1) Your new 73 cal rifle packs a punch since you're now forgetting weighing bullet in grains, we talk ounzes in this forum! Get a good made or grind to fit recoil pad 1st! I like the thick soft limbsavers about $45 bucks. You will thank me later. If you have to cut the stock to fit YOU, so be it.

    2) Optics...Don't drill and tap your gun just yet. After several fails I found a saddle mount that is perfectly adequate here https://www.cheaperthandirt.com/prod...12274523760.do For the scope I found the nikon slughunter 2-7 with bdc reticles a good choice, again after several fails. My stuff gets hard use and this combo has proved reliable. You'll need mounts of course and leave yourself ample eye relief for reasons you'll soon discover! I can shoot 3-4" groups with the lyman 525 @ 100 yds from a rest.

    3) Trigger. If you're a rifleman the trigger will seem atrocious! I grew up yanking shot gun triggers but a little touch up helps. Since you'll be taking replacing the two trigger unit pins with screws provided for the saddle mount, pull the unit out and see the trigger spring. If you cut a round off the spring with good cutters and polish (NOT grind) the hammer and sear you will smooth things up considerably.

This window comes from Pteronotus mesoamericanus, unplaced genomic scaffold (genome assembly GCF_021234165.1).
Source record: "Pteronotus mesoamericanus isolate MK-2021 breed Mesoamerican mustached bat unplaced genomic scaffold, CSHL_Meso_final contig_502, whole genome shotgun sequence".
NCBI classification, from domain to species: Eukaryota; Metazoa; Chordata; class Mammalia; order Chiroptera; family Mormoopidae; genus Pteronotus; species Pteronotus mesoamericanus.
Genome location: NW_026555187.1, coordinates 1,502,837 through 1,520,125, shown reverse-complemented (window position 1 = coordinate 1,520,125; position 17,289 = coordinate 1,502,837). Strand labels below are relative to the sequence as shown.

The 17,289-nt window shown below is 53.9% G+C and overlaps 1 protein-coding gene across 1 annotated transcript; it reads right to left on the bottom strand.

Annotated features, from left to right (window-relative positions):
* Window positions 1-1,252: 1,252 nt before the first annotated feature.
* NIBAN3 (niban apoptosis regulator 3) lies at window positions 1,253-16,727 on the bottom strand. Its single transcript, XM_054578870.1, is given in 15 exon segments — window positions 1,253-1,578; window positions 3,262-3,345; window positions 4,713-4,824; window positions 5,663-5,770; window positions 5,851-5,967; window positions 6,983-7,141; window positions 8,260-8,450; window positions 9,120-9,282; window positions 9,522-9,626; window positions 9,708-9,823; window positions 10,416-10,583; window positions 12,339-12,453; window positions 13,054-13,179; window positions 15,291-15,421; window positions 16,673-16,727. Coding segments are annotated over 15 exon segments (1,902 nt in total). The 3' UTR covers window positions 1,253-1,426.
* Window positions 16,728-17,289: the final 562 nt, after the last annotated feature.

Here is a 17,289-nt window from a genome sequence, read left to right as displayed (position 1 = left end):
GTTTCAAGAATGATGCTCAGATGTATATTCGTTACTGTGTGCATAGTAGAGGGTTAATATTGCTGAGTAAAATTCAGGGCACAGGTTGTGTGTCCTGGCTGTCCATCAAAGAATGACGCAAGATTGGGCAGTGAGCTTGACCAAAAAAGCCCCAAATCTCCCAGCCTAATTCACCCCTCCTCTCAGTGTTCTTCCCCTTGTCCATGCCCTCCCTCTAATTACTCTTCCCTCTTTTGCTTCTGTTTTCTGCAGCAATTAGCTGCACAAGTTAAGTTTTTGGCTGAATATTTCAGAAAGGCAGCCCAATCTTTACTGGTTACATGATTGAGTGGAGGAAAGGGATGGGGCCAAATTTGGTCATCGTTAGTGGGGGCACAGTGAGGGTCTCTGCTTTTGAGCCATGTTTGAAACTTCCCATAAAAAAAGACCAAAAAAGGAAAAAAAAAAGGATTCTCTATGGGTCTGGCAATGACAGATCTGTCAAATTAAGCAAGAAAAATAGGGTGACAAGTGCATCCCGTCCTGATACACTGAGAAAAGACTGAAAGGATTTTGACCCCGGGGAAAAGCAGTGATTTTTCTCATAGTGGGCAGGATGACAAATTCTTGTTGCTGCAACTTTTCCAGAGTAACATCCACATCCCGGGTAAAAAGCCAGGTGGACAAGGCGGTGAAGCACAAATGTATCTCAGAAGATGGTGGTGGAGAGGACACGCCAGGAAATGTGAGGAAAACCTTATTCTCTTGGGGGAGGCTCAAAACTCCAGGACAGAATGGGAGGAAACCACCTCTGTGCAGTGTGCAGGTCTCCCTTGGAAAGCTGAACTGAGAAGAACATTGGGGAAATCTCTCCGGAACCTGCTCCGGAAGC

4) Barrel fit. If that gun was used only for shooting the occasional slug during deer season chances are it's pretty tight. A poor man's fix is a aluminum can shim between the barrel and receiver here http://www.shotgunworld.com/bbs/viewtopic.php?t=197756 Wouldn't hurt to do that anyway, easy as can be.

    5) Lyman load. This is the best I have using lots of components and works as well as I've seen.
    http://castboolits.gunloads.com/show...5-for-Boomer81

    Whew! Good luck and welcome again.




    2)
    "My main ambition in life is to be on the devil's most wanted list."
    Leonard Ravenhill

  6. #6
    Thanks Hogtamer for taking the time to welcome me with your response! I had been collecting lead and alloy to cast for rifle projectiles, but automatically switched gears when I acquired the 870. I figured it was a great use for it all and I have plenty (approx 70-80 pounds pure and alloy) to cast some big chunks to sling down range. I already know chances are high that I'll shoot the 870 a great deal less than the amount of rifle rounds I send and casting for rifle in that great of number seems to me to take away from actual range time. I do follow "conventional wisdom" in regard to riflery, but no one in any of my circles have made any serious attempts with this type of endeavor and it provides me the with the perfect opportunity to step out of my own comfort zone.